- ETFs have drawn $5.5 billion while others suffer outflows
- Style trailed growth investing in longest stretch on record
Hopes are high again for buying low.
Exchange-traded funds that track value stocks, the ones trading cheapest to earnings and book value, have received $5.5 billion of fresh cash in 2016, data compiled by Bloomberg show. The inflows stand out in a market where money is being withdrawn from practically everything else. Growth stocks, enjoying the longest winning streak over value in history, have seen withdrawals of $6.2 billion.
While trying to beat the market with cheap shares has been a lost cause since 2006, the tactic may have found a champion in financial companies, a group whose valuations slid to a 14-year low relative to the rest of the market earlier this year. Banks are getting an extra boost from prospects the Federal Reserve is about to raise interest rates, an action signaling faith in the economy that often boosts their profits.
“We’re really at the very early innings of a new cycle,” said Dan Miller, who helps oversee $28.6 billion as director of equities at GW&K Investment Management in Boston. “Value has done so poorly for so long and it’s under-owned among investors. All we need is for investor interest to pick up a little and that could be enough to sustain the improvement.”
Using a formula created by Ned Davis Research that tracks changes in the relative performance between the two styles, growth has been in an uptrend versus value since July 2006, a stretch of dominance that outlasts virtually every other feature in the American stock market. At present, growth’s edge has gone on about three times what it normally has since 1932 and is the longest in history.
Value versus growth is more than just an argument for market theorists -- a preference for value shares could be an indication that investors are preparing for an improving economy, something the stocks have historically needed to thrive. One reason for growth’s hegemony over the last decade has been the ability of those companies to appreciate even when gross domestic product expands slowly.
Banks make up about 30 percent of large-cap value stocks, roughly three times the next biggest industry, energy. As much as anything, it’s been their inability to sustain rallies that has held the style back. Financial companies remain 37 percent below the record highs they reached nine years ago, by far the most of any S&P 500 industry.
After concern over a delayed interest-rate increase and an oil-induced credit crisis erased $700 billion from bank stocks in a seven-month slump through February, the industry is making a comeback. The KBW Bank Index has jumped 18 percent in the past three months, double the increase in the S&P 500, as crude prices staged about an 80 percent rally and the Fed signaled rates may rise faster than anticipated.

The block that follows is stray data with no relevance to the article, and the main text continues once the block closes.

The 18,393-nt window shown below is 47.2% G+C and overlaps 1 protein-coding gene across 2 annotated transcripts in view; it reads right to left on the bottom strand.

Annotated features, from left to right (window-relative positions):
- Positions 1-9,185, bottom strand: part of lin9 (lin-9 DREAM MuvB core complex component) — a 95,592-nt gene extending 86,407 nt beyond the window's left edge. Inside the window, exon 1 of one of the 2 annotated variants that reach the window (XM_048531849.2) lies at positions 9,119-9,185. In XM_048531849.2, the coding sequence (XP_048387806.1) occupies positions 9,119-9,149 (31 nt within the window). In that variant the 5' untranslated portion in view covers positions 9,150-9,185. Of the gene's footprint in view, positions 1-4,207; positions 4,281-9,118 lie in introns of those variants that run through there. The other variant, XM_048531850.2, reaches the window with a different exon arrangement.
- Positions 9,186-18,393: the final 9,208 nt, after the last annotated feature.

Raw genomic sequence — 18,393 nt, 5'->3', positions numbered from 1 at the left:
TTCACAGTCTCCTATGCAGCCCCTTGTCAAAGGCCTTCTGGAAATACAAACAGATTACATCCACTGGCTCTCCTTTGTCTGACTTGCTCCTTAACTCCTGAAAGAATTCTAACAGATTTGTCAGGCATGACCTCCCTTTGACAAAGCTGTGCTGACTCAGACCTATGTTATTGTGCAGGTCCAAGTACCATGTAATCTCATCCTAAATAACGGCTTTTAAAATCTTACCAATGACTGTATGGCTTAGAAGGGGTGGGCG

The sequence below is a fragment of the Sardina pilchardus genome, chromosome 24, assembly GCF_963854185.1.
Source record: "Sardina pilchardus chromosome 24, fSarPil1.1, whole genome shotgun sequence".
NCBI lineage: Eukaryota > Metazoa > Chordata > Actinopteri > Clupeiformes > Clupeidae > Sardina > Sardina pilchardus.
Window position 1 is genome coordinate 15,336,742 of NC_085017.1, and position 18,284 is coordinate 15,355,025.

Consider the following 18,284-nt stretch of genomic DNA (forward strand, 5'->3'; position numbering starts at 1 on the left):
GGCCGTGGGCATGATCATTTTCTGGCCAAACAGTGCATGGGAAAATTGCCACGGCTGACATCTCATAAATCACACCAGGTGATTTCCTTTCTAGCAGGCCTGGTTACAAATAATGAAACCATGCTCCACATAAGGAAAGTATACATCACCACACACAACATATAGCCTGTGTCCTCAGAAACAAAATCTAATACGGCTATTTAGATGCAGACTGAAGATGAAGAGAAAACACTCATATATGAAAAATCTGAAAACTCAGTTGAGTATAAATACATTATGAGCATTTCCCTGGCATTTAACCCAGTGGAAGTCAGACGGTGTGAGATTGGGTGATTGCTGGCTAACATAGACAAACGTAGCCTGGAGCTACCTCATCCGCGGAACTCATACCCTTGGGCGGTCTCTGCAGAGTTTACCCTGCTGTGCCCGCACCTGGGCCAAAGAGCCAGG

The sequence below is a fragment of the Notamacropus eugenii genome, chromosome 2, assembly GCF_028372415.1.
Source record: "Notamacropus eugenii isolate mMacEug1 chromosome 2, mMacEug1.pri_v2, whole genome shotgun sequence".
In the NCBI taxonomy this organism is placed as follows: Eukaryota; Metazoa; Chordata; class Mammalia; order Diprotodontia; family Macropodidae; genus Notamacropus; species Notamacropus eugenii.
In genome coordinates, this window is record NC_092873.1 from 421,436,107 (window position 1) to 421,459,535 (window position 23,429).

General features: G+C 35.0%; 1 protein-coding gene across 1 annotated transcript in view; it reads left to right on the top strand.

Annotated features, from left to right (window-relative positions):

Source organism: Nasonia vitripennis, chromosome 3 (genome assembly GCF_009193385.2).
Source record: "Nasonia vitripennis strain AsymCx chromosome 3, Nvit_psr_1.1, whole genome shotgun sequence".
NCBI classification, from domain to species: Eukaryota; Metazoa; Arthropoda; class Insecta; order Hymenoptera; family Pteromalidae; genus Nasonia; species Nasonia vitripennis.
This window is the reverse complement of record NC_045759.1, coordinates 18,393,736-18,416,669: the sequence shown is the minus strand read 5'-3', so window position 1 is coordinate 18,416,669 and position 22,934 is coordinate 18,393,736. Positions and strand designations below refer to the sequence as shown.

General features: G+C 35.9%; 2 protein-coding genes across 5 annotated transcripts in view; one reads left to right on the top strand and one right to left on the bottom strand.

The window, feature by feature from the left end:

The value group needs to prove that its strength can last beyond just a snap-back from a recession scare, according to Ed Clissold, chief U.S. strategist at Venice, Florida-based Ned Davis Research. The problem isn’t valuation: banks traded at less than 1 times book value in April, compared with 2.8 for the S&P 500. That’s the largest spread since 2002.
“The catalyst is going to be better economic growth and the visibility on financials,” Clissold said. “Once those things are in place, then you could talk about probably a once-a-decade type of rotation.”
The trajectory of growth versus value is closely watched by investors and each style has a devoted group of followers in the equity market. ETFs that employ the techniques have seen assets almost quadruple in the past 10 years, with each garnering more than $50 billion in new money. Value ETFs were the preferred destination for cash last week, raking in more than $700 million, compared with $420 million that went to growth funds.
It’s too early to declare victory for value yet as forces underpinning its lower returns in the past, from sluggish economic expansions to rampant investor distaste for banks, are still in place, according to David Chalupnik, the head of equities at Nuveen Asset Management, which oversees about $148 billion in Minneapolis.
In all previous cycles where value outperformed, better returns started with an economic acceleration. That’s not happening now. Extending the slowest recovery since World War II, first-quarter GDP growth just weakened to 0.8 percent from the average rate of 2 percent last year.
For value to continue working, “you really do need to see better, sustained global economic growth and we don’t think the thesis is there yet,” Chalupnik said. “Money will go to the Facebooks, the Amazons, the Googles, because no matter what happens to the economy, they’re going to continue to grow at a rapid pace.”
Even down 0.1 percent at 4 p.m. in New York, value stocks in the Russell 1000 Index have gained 4.2 percent in 2016, compared with 1.1 percent for growth and 2.6 percent in the S&P 500. The advantage is but a blip in the long-term trend, where growth is ahead by more than 30 percentage points since the bull market began in March 2009.
The start of 2016 snapped seven consecutive quarters of lower returns for value that through December had been the longest streak since at least 1992.
“We could be beginning to see a change of trend and that wouldn’t be surprising after 10 years of pretty much a one-way move,” said Scott Clemons, the chief investment strategist at Brown Brothers Harriman Private Banking in New York, which oversees $26.7 billion. “I interpret the fund flows as greater confidence in the visibility of U.S. economic activity.”